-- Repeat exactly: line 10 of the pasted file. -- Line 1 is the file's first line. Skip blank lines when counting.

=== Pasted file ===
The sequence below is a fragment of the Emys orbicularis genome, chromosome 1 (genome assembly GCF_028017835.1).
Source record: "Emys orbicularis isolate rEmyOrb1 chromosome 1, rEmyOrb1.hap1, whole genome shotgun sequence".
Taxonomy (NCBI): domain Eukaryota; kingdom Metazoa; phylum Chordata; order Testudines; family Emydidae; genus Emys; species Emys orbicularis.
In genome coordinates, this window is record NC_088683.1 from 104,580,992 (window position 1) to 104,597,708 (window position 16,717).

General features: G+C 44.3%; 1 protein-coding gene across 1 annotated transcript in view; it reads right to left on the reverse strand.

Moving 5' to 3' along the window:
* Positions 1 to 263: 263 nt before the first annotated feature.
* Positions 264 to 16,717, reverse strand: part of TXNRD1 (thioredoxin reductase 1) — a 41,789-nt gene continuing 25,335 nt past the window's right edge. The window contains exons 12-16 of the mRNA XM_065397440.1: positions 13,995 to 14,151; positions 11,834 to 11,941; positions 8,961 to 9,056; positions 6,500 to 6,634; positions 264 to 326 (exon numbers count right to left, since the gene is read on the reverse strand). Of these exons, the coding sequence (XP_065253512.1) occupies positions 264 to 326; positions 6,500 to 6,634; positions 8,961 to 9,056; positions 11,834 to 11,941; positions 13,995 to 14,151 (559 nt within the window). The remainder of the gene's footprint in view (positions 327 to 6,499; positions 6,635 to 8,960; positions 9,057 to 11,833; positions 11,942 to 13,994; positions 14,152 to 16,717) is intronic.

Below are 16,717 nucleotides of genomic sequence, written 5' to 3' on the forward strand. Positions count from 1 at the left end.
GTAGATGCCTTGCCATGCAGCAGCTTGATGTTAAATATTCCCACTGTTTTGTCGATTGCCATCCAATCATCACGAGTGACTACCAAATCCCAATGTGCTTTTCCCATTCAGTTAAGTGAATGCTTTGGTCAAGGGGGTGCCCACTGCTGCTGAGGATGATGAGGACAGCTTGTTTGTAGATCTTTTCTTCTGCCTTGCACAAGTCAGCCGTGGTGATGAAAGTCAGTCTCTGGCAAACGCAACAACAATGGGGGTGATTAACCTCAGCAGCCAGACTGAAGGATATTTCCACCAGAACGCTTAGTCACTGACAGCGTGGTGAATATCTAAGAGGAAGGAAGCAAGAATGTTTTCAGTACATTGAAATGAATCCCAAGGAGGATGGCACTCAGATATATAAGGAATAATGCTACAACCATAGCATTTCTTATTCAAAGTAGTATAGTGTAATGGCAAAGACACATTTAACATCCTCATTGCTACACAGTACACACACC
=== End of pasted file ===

GTAGATGCCTTGCCATGCAGCAGCTTGATGTTAAATATTCCCACTGTTTTGTCGATTGCCATCCAATCATCACGAGTGACTACCAAATCCCAATGTGCTTTTCCCATTCAGTTAAGTGAATGCTTTGGTCAAGGGGGTGCCCACTGCTGCTGAGGATGATGAGGACAGCTTGTTTGTAGATCTTTTCTTCTGCCTTGCACAAGTCAGCCGTGGTGATGAAAGTCAGTCTCTGGCAAACGCAACAACAATGGGGGTGATTAACCTCAGCAGCCAGACTGAAGGATATTTCCACCAGAACGCTTAGTCACTGACAGCGTGGTGAATATCTAAGAGGAAGGAAGCAAGAATGTTTTCAGTACATTGAAATGAATCCCAAGGAGGATGGCACTCAGATATATAAGGAATAATGCTACAACCATAGCATTTCTTATTCAAAGTAGTATAGTGTAATGGCAAAGACACATTTAACATCCTCATTGCTACACAGTACACACACC